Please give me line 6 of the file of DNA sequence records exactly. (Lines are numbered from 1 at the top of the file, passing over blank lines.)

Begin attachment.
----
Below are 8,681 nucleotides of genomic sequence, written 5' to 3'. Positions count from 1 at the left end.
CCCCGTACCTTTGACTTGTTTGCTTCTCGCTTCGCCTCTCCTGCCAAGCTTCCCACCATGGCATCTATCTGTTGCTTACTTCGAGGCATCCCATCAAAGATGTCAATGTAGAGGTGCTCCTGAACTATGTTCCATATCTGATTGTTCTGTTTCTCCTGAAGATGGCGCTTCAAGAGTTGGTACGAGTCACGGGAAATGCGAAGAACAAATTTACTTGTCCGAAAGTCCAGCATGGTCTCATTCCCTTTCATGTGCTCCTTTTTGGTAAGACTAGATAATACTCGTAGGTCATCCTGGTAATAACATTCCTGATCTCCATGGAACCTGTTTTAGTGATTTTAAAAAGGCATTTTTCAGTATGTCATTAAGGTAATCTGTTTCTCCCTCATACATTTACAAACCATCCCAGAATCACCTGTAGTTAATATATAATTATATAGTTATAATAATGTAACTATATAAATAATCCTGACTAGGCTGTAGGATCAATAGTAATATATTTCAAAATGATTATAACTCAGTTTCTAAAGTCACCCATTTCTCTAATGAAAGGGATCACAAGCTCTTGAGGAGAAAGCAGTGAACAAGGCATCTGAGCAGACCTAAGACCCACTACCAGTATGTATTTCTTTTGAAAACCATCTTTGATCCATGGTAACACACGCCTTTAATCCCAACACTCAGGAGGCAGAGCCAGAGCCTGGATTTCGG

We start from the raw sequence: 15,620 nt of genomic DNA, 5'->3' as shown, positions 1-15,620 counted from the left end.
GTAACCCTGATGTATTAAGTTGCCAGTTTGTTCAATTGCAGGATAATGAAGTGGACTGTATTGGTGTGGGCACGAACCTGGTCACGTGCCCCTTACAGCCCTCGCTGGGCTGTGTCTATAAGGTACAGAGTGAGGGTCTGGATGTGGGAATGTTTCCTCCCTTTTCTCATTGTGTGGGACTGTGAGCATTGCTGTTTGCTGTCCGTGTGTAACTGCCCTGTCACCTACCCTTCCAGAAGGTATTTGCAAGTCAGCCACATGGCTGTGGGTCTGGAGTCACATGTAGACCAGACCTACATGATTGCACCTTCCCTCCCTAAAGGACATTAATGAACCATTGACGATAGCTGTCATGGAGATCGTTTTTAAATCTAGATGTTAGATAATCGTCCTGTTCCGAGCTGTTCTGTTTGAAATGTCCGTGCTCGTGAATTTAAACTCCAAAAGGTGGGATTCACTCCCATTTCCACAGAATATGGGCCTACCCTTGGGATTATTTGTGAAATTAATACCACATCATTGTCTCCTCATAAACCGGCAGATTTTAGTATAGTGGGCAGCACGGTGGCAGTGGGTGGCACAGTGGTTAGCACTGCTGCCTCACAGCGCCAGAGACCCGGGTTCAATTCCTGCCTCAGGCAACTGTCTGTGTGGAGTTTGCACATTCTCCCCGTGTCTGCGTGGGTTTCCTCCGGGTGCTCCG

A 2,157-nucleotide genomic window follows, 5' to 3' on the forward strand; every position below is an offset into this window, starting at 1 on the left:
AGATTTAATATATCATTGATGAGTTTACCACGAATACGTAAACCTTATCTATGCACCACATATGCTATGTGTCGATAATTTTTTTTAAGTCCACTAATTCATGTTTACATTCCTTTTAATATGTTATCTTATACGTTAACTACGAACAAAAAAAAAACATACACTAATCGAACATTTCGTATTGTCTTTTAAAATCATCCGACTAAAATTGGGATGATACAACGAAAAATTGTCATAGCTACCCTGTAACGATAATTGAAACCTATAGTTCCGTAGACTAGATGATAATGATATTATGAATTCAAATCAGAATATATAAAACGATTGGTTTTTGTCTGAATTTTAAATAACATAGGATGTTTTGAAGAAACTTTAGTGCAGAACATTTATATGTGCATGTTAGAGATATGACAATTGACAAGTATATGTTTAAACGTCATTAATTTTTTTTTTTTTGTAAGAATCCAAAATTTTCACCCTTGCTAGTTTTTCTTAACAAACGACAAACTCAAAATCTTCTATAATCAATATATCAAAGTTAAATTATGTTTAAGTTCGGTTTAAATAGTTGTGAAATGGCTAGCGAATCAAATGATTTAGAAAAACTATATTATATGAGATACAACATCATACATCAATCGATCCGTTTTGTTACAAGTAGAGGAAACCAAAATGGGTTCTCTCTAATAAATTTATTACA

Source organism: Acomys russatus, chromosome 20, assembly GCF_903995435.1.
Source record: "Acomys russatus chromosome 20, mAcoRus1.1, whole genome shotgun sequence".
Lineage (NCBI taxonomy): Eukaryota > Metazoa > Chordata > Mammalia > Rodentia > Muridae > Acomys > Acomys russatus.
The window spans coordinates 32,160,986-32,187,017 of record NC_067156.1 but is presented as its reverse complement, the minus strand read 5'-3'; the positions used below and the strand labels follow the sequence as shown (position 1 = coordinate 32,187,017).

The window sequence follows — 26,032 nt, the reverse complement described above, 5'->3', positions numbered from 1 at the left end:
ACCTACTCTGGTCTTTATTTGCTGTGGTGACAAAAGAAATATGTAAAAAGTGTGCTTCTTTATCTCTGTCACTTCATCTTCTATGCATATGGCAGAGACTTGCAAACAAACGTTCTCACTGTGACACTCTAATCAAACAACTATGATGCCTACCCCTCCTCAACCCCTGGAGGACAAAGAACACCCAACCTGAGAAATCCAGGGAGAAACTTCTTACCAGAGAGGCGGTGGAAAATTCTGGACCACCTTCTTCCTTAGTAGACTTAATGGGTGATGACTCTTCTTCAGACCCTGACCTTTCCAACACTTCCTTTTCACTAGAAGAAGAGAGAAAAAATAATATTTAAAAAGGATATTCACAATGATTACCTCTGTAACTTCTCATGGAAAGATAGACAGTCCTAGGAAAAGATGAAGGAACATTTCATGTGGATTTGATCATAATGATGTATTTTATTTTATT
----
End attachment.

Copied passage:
AGATTTAATATATCATTGATGAGTTTACCACGAATACGTAAACCTTATCTATGCACCACATATGCTATGTGTCGATAATTTTTTTTAAGTCCACTAATTCATGTTTACATTCCTTTTAATATGTTATCTTATACGTTAACTACGAACAAAAAAAAAACATACACTAATCGAACATTTCGTATTGTCTTTTAAAATCATCCGACTAAAATTGGGATGATACAACGAAAAATTGTCATAGCTACCCTGTAACGATAATTGAAACCTATAGTTCCGTAGACTAGATGATAATGATATTATGAATTCAAATCAGAATATATAAAACGATTGGTTTTTGTCTGAATTTTAAATAACATAGGATGTTTTGAAGAAACTTTAGTGCAGAACATTTATATGTGCATGTTAGAGATATGACAATTGACAAGTATATGTTTAAACGTCATTAATTTTTTTTTTTTTGTAAGAATCCAAAATTTTCACCCTTGCTAGTTTTTCTTAACAAACGACAAACTCAAAATCTTCTATAATCAATATATCAAAGTTAAATTATGTTTAAGTTCGGTTTAAATAGTTGTGAAATGGCTAGCGAATCAAATGATTTAGAAAAACTATATTATATGAGATACAACATCATACATCAATCGATCCGTTTTGTTACAAGTAGAGGAAACCAAAATGGGTTCTCTCTAATAAATTTATTACA